Drona in Mahabharata

Artur Karp hart at POLBOX.COM
Sat Jun 26 13:19:19 UTC 1999

Dear Dr. Reusch,

The episode of Drona and Drupada is very interesting. To understand it
better one should remember that Drupada swore by truth (satyena) that after
his father will crown him, he would let Drona enjoy his kingdom:
abhiSekSyati mAM rAjye sa pAJcAlyo yadA tadA// tvadbhojyaM bhavitA rAjyaM
sakhe satyena te zape/ [I:122.29-30.]

The >apparent incoherence in the Mahabharata's account of Drona's feud with
Drupada> seems to rest mainly on the understanding of two expressions
apearing in the key phrase of the episode.

When Drona approaches Drupada to remind him of their former friendship,
Drupada says: na hi rAjJAmudIrNAnAmevaMbhUtairnaraiH kvacit/ sakhyaM
bhavati... zriyA hInairdhanacyutaiH// [I:122,3]

Van Buitenen translates: "For no exalted king strikes up friendships
anywhere... with men like you, destitute of wealth and deprived of fortune".
Note that VB reverses the sequence of those key expressions: in the text
'fortune' (zrI) comes before 'wealth' (dhana). Kalyanov's  Russian translation
preserves the original sequence, but it also says: "...with  similar men,
deprived of fortune and wealth."

In this particular context - shouldn't one consider introducing here
another, less common meaning of zrI?  If Drona is excluded from zrI,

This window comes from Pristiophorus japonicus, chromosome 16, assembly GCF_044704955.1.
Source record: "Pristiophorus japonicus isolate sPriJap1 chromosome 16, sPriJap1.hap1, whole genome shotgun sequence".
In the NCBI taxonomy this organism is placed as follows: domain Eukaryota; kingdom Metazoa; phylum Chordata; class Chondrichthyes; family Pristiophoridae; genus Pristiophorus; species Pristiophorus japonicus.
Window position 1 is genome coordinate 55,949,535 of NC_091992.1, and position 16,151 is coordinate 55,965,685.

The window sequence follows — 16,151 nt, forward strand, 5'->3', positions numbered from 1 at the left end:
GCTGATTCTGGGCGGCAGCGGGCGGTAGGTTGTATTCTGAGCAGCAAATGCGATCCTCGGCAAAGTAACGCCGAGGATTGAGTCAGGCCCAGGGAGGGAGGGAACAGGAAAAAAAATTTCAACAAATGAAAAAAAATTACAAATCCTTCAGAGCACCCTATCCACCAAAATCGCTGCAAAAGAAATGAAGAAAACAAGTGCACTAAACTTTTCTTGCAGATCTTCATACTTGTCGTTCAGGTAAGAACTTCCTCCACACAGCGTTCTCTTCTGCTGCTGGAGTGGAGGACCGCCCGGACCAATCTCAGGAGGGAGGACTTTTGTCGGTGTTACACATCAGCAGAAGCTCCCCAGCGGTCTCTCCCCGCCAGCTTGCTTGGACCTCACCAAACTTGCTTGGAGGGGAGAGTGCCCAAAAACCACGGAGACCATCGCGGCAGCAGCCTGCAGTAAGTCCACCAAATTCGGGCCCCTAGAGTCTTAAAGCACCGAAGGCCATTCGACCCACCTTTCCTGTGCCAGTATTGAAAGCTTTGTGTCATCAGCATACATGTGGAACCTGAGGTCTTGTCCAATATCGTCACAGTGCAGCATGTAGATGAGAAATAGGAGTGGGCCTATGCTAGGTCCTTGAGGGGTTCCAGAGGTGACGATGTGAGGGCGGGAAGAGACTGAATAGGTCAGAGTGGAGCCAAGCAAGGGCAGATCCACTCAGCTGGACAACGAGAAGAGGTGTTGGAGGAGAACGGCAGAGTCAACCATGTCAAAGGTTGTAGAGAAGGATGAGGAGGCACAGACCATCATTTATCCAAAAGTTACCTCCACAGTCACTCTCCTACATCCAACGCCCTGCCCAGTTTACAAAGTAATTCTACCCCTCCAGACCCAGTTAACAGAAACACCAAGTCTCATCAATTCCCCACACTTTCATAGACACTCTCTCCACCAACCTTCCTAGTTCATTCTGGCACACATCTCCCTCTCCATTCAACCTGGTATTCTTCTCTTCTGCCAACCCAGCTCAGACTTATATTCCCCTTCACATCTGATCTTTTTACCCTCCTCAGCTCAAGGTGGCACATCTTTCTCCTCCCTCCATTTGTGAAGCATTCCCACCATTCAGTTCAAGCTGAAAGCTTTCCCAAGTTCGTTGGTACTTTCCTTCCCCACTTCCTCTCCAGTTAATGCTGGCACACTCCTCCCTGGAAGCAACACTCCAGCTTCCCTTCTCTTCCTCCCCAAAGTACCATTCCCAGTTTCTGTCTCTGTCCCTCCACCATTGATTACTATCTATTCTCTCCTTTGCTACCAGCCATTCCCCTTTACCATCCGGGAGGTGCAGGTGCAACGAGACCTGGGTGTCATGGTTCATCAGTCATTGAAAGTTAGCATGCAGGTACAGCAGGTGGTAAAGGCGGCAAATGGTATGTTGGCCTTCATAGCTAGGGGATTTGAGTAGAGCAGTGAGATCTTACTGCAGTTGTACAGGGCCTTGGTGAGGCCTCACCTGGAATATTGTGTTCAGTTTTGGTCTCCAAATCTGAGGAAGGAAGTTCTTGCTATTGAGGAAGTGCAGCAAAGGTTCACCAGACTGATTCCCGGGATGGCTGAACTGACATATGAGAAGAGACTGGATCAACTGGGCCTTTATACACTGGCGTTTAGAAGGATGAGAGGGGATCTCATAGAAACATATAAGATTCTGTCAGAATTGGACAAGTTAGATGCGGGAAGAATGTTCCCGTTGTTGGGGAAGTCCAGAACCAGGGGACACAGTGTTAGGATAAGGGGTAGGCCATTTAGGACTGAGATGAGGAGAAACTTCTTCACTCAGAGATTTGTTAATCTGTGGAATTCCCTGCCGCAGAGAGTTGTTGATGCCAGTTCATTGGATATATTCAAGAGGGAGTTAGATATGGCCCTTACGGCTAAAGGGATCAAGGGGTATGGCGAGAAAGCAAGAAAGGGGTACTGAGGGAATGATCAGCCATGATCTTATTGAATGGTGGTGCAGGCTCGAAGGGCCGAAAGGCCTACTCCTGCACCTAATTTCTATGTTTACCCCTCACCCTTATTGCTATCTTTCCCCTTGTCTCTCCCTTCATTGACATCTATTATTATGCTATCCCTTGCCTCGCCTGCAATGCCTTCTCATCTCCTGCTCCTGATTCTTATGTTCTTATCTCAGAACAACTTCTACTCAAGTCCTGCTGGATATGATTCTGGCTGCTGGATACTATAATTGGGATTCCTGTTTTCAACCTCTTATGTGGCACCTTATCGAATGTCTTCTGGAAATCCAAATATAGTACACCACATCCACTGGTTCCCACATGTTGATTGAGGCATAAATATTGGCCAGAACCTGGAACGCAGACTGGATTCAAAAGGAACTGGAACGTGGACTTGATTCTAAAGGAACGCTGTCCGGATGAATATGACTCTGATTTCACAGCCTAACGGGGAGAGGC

understood not as "luck" or "fortune", but as "Royal Dignity" or
"Sovereignty", then, as if by definition, he cannot possess any true wealth
(dhana.) Which excludes him from partnership with Drupada, but
does not make him poor or destitute.

When the layer of popular images based on the conflict between luckless
poverty and riches is removed, the story of Drona and Drupada may - possibly
- reveal its deeper meaning. Much indicates that it would show one more
version of the core conflict of the Mbh.: that between the law and the truth
(dharma vs. satya.) As if to make the listeners' choice more difficult, the
episode links the law to the present, the truth to the past. By letting a
brahmin-warrior co-govern his country Drupada-king would break the law, by
breaking his promise to a friend Drupada-man violates the truth.

Alf Hiltebeitel's "The Ritual of Battle" (NY Un.Press, 1990) contains one
large chapter devoted to Sri (Sri and the Source of Sovereignty, pp.
143-191), and a number of useful notes.

With regards,

Artur Karp
University of Warsaw

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